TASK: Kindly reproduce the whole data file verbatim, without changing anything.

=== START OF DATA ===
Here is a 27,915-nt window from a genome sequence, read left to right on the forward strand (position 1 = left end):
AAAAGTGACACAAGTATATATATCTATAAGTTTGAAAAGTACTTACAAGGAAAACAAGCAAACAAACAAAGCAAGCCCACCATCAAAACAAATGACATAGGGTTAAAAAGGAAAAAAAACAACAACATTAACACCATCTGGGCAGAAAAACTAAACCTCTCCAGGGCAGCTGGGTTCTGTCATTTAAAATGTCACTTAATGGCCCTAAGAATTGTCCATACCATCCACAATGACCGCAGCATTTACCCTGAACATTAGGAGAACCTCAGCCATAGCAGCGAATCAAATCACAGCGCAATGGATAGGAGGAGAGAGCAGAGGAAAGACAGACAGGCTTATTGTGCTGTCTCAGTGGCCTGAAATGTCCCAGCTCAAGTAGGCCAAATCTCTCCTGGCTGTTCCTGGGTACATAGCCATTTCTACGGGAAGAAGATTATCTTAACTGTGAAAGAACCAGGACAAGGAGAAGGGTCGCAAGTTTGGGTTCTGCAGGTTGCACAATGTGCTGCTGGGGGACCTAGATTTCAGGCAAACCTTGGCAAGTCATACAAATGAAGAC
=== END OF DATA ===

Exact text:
Here is a 27,915-nt window from a genome sequence, read left to right on the forward strand (position 1 = left end):
AAAAGTGACACAAGTATATATATCTATAAGTTTGAAAAGTACTTACAAGGAAAACAAGCAAACAAACAAAGCAAGCCCACCATCAAAACAAATGACATAGGGTTAAAAAGGAAAAAAAACAACAACATTAACACCATCTGGGCAGAAAAACTAAACCTCTCCAGGGCAGCTGGGTTCTGTCATTTAAAATGTCACTTAATGGCCCTAAGAATTGTCCATACCATCCACAATGACCGCAGCATTTACCCTGAACATTAGGAGAACCTCAGCCATAGCAGCGAATCAAATCACAGCGCAATGGATAGGAGGAGAGAGCAGAGGAAAGACAGACAGGCTTATTGTGCTGTCTCAGTGGCCTGAAATGTCCCAGCTCAAGTAGGCCAAATCTCTCCTGGCTGTTCCTGGGTACATAGCCATTTCTACGGGAAGAAGATTATCTTAACTGTGAAAGAACCAGGACAAGGAGAAGGGTCGCAAGTTTGGGTTCTGCAGGTTGCACAATGTGCTGCTGGGGGACCTAGATTTCAGGCAAACCTTGGCAAGTCATACAAATGAAGAC